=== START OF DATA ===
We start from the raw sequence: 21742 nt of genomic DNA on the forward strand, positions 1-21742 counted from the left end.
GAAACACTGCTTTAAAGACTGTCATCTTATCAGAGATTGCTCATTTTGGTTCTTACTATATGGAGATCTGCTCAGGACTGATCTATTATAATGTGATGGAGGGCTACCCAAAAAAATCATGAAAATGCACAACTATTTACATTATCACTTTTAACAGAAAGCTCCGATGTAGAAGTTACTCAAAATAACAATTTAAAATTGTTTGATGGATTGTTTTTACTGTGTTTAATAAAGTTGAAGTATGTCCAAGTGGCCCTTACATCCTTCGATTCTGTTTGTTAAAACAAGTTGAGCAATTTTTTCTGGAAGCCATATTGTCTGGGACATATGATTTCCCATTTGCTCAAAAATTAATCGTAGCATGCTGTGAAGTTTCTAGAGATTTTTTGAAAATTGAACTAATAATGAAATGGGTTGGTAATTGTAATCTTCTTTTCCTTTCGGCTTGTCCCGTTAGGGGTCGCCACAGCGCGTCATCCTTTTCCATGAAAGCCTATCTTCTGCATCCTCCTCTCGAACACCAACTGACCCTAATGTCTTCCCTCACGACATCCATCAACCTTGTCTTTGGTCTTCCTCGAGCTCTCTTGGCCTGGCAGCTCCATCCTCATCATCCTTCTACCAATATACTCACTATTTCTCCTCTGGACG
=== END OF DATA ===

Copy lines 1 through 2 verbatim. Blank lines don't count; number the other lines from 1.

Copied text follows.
We start from the raw sequence: 21742 nt of genomic DNA on the forward strand, positions 1-21742 counted from the left end.
GAAACACTGCTTTAAAGACTGTCATCTTATCAGAGATTGCTCATTTTGGTTCTTACTATATGGAGATCTGCTCAGGACTGATCTATTATAATGTGATGGAGGGCTACCCAAAAAAATCATGAAAATGCACAACTATTTACATTATCACTTTTAACAGAAAGCTCCGATGTAGAAGTTACTCAAAATAACAATTTAAAATTGTTTGATGGATTGTTTTTACTGTGTTTAATAAAGTTGAAGTATGTCCAAGTGGCCCTTACATCCTTCGATTCTGTTTGTTAAAACAAGTTGAGCAATTTTTTCTGGAAGCCATATTGTCTGGGACATATGATTTCCCATTTGCTCAAAAATTAATCGTAGCATGCTGTGAAGTTTCTAGAGATTTTTTGAAAATTGAACTAATAATGAAATGGGTTGGTAATTGTAATCTTCTTTTCCTTTCGGCTTGTCCCGTTAGGGGTCGCCACAGCGCGTCATCCTTTTCCATGAAAGCCTATCTTCTGCATCCTCCTCTCGAACACCAACTGACCCTAATGTCTTCCCTCACGACATCCATCAACCTTGTCTTTGGTCTTCCTCGAGCTCTCTTGGCCTGGCAGCTCCATCCTCATCATCCTTCTACCAATATACTCACTATTTCTCCTCTGGACG